The word “theatre” derives from the Greek “theatron”, which means “a place of seeing.” Large semi – circular, open air structures with their excellent acoustics are visible today at many archaeological sites. An excellent paradigm is the theatre of Delphi, located in the north – west corner of the sanctuary of Pythian Apollo.
It is the largest building of the archaeological site, initially built by Parnassus limestone. Constructed on 4th c. B.C. and restored, according to inscriptions, on 160/159 B.C., it was funded by Eumenes II, king of Pergamon. Later on, in 67 B.C a platform with relief sculptures depicting scenes from the life of Hercules, was added. The stage, of which only the foundations remain, was probably divided into the proscenium and the stage proper. The theatre had a total capacity of 4,200-4,500 spectators placed on 35 rows of seats.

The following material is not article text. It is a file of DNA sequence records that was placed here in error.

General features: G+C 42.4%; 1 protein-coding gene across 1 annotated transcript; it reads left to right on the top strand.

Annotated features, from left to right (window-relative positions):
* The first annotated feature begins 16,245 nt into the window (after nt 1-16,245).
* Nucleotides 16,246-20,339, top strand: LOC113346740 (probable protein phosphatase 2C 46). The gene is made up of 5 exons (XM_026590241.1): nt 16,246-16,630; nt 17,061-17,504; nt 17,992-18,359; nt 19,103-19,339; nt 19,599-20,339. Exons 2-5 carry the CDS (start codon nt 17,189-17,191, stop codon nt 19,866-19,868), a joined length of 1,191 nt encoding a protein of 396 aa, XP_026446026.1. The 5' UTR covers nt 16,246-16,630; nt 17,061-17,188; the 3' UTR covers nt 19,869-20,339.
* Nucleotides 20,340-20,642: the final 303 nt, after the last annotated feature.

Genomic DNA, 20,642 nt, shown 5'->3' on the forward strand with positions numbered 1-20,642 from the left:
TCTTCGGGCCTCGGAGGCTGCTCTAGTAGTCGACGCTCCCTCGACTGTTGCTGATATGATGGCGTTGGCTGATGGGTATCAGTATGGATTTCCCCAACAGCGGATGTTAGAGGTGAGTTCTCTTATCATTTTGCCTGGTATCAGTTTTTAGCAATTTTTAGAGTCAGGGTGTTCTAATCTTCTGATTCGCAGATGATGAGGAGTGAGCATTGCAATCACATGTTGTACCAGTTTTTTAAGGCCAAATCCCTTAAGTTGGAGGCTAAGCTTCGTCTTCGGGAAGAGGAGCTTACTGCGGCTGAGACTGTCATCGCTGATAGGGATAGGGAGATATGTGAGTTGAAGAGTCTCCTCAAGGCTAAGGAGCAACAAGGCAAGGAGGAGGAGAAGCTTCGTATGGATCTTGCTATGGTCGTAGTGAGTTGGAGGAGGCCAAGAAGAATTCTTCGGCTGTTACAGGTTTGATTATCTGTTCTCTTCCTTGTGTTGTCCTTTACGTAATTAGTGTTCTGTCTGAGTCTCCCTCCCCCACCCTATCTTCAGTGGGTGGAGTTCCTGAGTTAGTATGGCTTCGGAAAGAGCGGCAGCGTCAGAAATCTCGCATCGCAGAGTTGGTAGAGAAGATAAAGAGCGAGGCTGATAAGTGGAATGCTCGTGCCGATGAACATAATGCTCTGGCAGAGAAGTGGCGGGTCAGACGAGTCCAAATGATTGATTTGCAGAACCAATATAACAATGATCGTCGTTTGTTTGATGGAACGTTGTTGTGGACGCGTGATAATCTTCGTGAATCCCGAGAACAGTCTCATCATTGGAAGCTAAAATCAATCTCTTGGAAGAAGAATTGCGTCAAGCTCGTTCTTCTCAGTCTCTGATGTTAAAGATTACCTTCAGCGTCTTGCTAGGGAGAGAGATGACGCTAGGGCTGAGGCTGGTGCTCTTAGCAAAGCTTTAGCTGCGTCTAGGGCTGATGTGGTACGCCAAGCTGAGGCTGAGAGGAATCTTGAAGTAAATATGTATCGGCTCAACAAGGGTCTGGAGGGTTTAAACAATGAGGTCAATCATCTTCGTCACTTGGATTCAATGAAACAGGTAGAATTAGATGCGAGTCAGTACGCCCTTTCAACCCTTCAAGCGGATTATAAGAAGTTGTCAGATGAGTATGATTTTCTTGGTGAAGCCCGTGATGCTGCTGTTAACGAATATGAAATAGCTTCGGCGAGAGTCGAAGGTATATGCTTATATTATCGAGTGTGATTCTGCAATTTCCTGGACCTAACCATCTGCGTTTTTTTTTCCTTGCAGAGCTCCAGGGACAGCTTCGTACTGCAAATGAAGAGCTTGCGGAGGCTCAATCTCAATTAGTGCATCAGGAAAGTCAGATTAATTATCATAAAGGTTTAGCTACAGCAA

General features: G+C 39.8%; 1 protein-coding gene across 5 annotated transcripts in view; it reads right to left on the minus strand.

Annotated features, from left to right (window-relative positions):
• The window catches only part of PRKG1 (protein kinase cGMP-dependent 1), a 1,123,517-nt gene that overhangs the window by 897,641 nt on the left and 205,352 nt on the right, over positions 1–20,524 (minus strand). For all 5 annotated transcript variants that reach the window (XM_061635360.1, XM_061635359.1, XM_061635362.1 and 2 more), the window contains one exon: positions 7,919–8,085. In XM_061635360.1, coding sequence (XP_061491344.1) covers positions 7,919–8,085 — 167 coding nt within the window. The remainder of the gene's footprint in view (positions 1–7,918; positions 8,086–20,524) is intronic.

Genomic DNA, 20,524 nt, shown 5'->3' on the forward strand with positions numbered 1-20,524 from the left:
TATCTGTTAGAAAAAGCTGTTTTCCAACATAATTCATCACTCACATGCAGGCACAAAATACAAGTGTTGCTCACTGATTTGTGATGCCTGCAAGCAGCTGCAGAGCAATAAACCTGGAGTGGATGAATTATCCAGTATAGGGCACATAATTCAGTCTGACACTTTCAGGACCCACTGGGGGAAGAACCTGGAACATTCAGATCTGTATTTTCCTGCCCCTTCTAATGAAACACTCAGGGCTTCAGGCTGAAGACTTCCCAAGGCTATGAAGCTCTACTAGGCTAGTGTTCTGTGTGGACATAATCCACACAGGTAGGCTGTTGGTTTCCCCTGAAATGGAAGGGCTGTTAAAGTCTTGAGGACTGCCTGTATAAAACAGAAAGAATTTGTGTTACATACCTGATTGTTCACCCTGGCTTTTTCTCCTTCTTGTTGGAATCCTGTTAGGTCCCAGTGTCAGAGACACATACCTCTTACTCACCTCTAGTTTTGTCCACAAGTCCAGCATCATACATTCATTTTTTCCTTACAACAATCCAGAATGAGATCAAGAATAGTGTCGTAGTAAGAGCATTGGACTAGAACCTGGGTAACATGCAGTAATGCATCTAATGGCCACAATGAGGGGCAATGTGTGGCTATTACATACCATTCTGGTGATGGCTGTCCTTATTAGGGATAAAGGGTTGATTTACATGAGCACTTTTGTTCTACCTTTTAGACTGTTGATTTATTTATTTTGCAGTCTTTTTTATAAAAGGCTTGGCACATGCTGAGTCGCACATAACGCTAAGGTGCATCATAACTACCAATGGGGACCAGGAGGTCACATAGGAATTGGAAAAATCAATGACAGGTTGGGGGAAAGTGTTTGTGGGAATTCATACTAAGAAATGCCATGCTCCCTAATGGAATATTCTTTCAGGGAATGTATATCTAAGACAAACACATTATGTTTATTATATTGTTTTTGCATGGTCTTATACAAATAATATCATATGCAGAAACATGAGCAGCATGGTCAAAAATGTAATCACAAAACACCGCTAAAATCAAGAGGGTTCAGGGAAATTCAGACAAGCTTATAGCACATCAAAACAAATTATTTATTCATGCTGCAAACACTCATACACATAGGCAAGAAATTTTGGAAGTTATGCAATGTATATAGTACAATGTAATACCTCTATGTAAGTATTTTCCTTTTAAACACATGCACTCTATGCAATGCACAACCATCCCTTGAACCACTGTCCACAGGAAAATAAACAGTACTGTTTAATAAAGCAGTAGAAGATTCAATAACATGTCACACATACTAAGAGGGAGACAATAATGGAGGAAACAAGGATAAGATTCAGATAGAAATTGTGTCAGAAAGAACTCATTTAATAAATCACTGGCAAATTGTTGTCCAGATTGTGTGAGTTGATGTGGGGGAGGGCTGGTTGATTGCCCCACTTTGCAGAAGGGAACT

It is possible, according to historians, that during the early years of the theatre the spectators sat directly at the ground or on wooden seats. Besides all the reconstruction works that the theatre suffers throughout the years, it has kept its basic structures: the stone seats, a round stage and an orchestra. The monument acquired both a spiritual and artistic value mainly because of its reputation due to the vocal and instrumental music games, part of famous "Pythian Games. For that reason, during antiquity, the reputation of the theatre was the same with the ancient stadium in Ancient Olympia. Today it hosts ancient plays and other cultural events, mostly during summer.